How Berlin’s Arabic-origin crime clans are targeting refugees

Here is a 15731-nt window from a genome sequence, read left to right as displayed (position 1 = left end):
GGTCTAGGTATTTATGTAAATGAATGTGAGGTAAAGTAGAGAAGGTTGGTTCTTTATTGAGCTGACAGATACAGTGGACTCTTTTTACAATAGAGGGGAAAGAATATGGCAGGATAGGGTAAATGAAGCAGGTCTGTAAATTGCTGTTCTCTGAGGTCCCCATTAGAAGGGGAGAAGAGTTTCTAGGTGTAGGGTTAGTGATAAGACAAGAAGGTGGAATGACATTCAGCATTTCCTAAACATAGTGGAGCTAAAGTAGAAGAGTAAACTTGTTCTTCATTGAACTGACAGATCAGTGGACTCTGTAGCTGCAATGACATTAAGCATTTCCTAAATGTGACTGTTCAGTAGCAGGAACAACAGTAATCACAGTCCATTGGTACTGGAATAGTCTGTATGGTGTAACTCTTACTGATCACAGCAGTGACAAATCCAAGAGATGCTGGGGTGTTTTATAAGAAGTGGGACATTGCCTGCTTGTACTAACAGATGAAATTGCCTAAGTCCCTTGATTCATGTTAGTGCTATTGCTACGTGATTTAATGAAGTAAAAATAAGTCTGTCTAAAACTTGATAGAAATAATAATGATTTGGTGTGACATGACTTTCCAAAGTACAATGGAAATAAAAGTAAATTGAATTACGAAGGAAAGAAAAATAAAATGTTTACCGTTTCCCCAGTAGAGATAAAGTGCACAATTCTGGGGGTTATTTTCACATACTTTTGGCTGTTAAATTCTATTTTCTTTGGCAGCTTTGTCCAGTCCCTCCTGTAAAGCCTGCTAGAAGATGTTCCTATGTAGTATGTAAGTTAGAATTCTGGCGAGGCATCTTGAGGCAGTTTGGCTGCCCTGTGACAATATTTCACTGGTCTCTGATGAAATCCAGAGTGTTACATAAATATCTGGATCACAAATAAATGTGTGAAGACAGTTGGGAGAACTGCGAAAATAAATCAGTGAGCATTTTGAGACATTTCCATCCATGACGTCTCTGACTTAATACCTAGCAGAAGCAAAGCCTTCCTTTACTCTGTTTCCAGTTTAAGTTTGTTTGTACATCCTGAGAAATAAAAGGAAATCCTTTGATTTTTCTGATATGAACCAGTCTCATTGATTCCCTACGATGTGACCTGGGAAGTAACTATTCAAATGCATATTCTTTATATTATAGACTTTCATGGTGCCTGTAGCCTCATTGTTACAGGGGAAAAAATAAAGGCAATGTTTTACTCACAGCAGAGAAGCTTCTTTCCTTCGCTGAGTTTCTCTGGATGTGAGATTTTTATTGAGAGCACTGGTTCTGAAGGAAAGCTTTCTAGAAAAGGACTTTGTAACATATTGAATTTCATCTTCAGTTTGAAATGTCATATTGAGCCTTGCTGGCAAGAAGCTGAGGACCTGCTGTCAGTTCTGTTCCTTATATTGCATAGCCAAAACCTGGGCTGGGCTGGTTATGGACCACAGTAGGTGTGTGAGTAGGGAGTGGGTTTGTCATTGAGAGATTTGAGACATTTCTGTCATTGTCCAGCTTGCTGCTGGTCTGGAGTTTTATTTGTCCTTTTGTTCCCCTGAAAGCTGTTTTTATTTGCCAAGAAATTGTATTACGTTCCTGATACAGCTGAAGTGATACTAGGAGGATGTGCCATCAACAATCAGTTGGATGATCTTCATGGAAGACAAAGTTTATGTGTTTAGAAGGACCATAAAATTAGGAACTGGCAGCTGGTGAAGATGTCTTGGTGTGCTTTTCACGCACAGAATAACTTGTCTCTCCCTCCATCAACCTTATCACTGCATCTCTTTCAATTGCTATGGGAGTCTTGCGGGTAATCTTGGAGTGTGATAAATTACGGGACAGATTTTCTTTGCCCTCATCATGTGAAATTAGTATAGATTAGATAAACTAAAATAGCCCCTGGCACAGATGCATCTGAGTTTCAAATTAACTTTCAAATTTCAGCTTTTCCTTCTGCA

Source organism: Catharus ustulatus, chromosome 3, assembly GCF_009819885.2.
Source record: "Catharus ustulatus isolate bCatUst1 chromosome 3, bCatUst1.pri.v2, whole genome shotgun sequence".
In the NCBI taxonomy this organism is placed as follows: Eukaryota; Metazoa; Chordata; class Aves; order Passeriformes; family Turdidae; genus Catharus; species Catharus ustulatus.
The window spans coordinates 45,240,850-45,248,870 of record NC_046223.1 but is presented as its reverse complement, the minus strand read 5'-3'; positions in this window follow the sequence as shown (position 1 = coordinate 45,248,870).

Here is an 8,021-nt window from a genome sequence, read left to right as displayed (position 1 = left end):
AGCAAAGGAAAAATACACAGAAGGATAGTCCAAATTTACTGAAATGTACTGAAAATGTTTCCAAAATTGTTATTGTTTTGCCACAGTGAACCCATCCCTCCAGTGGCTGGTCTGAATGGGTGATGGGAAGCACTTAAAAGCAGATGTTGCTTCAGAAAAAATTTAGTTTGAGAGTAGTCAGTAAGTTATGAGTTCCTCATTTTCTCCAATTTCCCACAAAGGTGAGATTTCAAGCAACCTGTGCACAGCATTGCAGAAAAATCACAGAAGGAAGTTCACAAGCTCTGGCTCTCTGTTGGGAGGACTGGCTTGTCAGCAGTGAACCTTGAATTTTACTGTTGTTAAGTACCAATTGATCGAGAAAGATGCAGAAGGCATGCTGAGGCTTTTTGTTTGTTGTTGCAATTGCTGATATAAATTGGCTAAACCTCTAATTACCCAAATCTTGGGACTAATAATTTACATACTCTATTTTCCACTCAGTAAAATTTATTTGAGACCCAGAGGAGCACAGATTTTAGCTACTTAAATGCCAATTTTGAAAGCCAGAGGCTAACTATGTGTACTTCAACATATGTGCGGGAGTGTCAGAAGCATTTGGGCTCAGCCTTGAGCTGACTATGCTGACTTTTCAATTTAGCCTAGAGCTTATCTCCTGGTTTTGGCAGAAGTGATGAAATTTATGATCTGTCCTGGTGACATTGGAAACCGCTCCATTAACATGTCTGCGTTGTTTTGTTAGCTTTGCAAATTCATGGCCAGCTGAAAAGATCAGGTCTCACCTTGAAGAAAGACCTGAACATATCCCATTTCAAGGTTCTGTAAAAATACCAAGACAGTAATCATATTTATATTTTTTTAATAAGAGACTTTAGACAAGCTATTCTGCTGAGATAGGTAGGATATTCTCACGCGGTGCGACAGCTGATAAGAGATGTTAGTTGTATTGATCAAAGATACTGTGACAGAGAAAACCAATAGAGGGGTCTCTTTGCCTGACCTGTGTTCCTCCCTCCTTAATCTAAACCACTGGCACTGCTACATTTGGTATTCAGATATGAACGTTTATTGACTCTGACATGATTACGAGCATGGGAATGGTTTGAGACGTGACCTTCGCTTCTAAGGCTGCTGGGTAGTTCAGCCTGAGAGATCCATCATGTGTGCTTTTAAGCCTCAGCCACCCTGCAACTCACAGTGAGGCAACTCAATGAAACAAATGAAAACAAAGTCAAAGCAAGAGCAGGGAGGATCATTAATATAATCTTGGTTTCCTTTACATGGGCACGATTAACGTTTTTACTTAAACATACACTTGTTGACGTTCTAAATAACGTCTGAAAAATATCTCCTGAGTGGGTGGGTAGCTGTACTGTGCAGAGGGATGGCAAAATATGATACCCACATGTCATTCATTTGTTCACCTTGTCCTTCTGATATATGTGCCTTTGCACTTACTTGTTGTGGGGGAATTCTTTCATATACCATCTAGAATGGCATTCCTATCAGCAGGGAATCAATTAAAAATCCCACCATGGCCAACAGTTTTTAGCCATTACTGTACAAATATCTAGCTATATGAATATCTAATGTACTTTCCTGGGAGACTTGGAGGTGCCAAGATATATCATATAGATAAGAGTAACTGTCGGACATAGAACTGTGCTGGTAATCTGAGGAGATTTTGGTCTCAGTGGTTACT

Many of Berlin crime organizations known as “clans” were started by refugees of the Lebanon war in the 1980s, mostly Arabic and Kurdish-origin extended-family networks that control a huge chunk of the city’s drug trade, prostitution, and protection. These gangs work alongside or in competition with several homegrown, Eastern European, and Asian gangs, but their cultural origins and often their language give them a unique edge in exploiting the wave of refugees from the Middle East over the past years. Now police are warning that these clans are recruiting new members from the more than 1 million asylum seekers who landed in Germany since 2015, around half of whom are from Syria, Iraq, or Afghanistan. These recruits, mostly single young men, start at the bottom and are “made to do the dirty work,” according to one under-cover police investigator. These issues have stoked frustration with law enforcement for allowing parallel crime societies to spring up in an otherwise low-crime country, contributed to growing anti-immigration attitudes, and stoked other tensions in the city and across the country. Law enforcement has increased their efforts against the “clans,” raiding businesses and properties and conducting other efforts to reduce the ease with which the groups had been operating.